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Perashat Re'eh 5776

Friday, September 02, 2016 Author: Rabbi Daniel Greenwald

Among the many ritual and ethical laws found in Perashat Re'eh, is that of Shemittah, the Sabbatical year. This law requires the People of Israel to leave their land, in the Land of Israel, fallow - unworked - every seventh year; neither sowing nor pruning nor reaping nor harvesting. The land is allowed to "rest" and fruits and vegetables are "free" for the taking. The Torah tells us that the land in the Land of Israel may never be sold or owned forever, for the land itself belongs to G-d; we are merely residents and occupants of the land....

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Perashat Ekeb 5776

Friday, August 26, 2016 Author: Rabbi Elie Abadie

All too often the obvious is overlooked. For example, we may be looking for something which has been right in front of us all along, though we cannot see it. Then there are times when we are taking a multiple-choice exam and the answer is staring us in the face, but we ignore it. Other times, we are looking for a solution to a problem - and are provided with a solution - but we dismiss it, thinking that it is too simplistic. In essence, what is in front of us we can’t see, and what is too simple, we ignore. ...

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Perashat Vaethanan 5776

Friday, August 19, 2016 Author: Rabbi Eli Abadie

During this election year cycle, we have been hearing a lot about the U.S. Constitution. Each side accuses the other of ignoring it and wanting to violate it. Some insist that the violation will take place in a subtle way, via appointing Justices to the Supreme Court who will interpret the Constitution based on their political leaning and in favor of various interest groups. Others say, the violation will take place by Executive Orders of a President that will flaunt his/her violations of the Constitution. ...

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Perashat Debarim 5776

Friday, August 12, 2016 Author: Rabbi Elie Abadie

A story is told about Napoleon Bonaparte, whose empire reached as far as the shores of the Land of Israel, and was believed to have even docked at Jaffa and spent a few days there. As he was visiting the Jewish community, it happened to be the night of Tish’a Be’Ab. He saw how the entire congregation was sitting on the floor, crying and weeping with barely a candle lit. He asked his assistant as to why the Jews were crying. He told him because their Temple was burnt and destroyed. Thinking that it was destroyed a week or so beforehand, he was shocked to hear that it happened over 1700 years before. When he was told that it was the Great Temple in Jerusalem, he couldn’t believe that a tragic event that occurred so many centuries earlier can evoke such sadness and a sense of loss. He commented that a people that can mourn such a tragedy that occurred so many years ago, and have not forgotten it, will be worthy of seeing it rebuilt. He committed himself to rebuild the Temple for them. We do not know exactly why he did not rebuild it as he promised. One opinion was that the Pope at that time objected to it, and prevented him from doing so. ...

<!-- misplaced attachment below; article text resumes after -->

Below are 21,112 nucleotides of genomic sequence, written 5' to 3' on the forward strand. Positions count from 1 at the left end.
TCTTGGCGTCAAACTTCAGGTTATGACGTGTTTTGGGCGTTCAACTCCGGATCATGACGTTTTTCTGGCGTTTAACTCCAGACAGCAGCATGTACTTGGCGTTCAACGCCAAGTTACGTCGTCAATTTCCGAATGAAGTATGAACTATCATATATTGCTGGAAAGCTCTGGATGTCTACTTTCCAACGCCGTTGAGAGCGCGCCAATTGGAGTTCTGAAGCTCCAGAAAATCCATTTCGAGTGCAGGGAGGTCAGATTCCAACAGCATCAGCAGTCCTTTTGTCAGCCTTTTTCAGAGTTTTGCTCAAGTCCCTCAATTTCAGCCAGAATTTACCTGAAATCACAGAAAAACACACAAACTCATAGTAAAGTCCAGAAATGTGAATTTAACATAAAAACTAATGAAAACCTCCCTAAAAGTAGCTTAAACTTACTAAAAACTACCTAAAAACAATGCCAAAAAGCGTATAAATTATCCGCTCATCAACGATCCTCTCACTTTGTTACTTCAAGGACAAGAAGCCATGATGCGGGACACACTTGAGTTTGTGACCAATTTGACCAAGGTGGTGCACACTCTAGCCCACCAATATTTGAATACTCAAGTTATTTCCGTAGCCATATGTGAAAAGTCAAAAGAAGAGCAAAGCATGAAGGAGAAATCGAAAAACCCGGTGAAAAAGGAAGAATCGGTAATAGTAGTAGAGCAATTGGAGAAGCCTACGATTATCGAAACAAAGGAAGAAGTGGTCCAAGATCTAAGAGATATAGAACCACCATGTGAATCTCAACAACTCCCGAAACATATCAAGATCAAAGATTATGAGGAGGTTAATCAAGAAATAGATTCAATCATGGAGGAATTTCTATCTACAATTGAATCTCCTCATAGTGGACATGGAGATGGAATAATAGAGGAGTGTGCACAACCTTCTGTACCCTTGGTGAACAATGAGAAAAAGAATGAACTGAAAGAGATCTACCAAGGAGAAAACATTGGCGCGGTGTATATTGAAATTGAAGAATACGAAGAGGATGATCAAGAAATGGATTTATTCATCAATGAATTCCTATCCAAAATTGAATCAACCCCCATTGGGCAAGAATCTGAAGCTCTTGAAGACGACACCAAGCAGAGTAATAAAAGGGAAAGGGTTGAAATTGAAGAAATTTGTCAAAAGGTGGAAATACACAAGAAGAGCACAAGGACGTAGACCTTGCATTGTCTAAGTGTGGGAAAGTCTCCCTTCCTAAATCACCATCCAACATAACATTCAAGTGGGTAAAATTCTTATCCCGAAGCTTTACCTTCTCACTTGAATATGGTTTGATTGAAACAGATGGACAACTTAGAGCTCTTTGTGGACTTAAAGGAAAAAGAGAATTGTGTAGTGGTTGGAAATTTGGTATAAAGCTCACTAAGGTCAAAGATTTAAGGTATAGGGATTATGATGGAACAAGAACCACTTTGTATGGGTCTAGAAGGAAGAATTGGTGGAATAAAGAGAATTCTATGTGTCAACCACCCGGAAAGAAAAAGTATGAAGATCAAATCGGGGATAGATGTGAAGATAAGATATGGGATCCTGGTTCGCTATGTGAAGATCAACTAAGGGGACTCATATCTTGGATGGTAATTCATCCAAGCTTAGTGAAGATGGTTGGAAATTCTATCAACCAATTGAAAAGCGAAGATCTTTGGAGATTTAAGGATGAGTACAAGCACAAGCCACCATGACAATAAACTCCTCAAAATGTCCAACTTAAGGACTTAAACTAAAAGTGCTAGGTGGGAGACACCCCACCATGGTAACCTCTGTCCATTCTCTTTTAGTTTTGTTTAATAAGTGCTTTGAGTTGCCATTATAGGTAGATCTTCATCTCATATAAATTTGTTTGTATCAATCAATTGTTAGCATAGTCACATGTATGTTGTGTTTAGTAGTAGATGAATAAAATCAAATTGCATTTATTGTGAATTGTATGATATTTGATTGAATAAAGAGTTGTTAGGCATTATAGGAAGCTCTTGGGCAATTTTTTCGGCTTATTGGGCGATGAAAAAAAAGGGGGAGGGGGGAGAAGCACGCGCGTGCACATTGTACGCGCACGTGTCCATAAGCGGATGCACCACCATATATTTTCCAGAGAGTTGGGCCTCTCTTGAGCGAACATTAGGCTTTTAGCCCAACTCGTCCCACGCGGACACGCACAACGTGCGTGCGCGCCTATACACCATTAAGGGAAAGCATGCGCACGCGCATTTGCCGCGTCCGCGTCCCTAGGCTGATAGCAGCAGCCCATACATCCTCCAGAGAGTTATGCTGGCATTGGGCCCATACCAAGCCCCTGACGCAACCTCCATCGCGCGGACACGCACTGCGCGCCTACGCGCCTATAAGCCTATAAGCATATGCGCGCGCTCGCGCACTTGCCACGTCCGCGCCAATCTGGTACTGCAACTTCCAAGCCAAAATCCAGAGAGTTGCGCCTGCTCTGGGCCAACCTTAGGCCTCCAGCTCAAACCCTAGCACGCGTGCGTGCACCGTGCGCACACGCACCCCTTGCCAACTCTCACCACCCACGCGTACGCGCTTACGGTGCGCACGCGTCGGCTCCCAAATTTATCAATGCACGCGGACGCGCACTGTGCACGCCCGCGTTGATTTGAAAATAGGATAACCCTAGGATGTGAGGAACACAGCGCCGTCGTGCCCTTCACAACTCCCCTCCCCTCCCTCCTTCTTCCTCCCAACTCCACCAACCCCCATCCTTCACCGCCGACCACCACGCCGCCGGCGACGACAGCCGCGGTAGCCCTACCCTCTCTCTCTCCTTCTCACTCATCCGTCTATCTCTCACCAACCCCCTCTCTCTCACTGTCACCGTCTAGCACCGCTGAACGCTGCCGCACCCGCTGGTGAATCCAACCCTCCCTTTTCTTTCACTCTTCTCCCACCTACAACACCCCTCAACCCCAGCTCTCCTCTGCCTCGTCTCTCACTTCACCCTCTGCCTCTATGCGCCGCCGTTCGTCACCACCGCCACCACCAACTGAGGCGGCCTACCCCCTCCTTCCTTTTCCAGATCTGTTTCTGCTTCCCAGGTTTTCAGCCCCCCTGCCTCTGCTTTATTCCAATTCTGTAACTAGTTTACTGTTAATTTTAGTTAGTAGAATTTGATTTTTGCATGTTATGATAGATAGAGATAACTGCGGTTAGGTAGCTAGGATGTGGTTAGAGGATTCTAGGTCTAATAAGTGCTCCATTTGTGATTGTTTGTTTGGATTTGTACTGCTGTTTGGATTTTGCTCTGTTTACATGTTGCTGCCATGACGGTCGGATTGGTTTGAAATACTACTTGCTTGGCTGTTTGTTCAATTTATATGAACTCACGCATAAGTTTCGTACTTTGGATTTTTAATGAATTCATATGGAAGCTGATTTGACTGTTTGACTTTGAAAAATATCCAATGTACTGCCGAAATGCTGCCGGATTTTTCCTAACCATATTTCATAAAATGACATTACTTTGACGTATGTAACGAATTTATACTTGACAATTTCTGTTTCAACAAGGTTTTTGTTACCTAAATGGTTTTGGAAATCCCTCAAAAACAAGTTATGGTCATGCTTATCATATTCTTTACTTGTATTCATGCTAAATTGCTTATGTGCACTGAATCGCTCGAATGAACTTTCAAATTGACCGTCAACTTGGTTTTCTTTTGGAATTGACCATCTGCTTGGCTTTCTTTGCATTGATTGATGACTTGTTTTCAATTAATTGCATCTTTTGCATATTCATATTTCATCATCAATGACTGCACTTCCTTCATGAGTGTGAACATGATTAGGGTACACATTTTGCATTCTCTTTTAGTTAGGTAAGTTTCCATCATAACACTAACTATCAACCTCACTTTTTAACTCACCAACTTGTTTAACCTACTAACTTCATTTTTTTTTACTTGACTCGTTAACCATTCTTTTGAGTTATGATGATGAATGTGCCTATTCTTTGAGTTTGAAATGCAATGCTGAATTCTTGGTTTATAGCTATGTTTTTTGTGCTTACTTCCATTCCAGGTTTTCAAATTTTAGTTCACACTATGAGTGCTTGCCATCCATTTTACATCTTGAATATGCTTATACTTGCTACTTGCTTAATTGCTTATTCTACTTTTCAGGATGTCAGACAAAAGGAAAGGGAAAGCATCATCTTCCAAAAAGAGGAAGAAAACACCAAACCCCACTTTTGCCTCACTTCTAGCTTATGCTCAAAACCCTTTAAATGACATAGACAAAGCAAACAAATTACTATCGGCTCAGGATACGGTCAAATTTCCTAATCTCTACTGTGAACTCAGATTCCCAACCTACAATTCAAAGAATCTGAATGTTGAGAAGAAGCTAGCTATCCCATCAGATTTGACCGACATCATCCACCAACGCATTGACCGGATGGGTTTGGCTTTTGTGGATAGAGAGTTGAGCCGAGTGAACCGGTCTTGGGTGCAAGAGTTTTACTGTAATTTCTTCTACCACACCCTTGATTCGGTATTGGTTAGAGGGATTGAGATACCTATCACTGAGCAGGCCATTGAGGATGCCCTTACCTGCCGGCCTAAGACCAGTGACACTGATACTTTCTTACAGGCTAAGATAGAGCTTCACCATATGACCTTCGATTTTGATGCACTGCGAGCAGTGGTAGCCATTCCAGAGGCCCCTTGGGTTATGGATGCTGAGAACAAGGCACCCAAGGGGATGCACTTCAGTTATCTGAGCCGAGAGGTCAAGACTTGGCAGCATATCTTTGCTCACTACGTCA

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Perashat Matot-Masei 5776

Friday, August 05, 2016 Author: Rabbi Daniel Greenwald

Perashat Matot opens with the laws of vows, from whence we learn the power and significance of one’s speech. The Torah states concerning one who makes a vow, that, “he shall not break his word.” [Bamdibar 30:3] Thus, a person who obligates himself by making an oral declaration, and does not keep his word, violates a prohibition from the Torah. We might ask, what’s the big deal? After all, it’s just a few words! To compound matters, our sages [Baba Messia 48a] teach us that the court places a curse on the person who does not keep his word, consider him to be on par with one of the generation of the Flood, or a citizen of Sodom and ‘Amorah! ...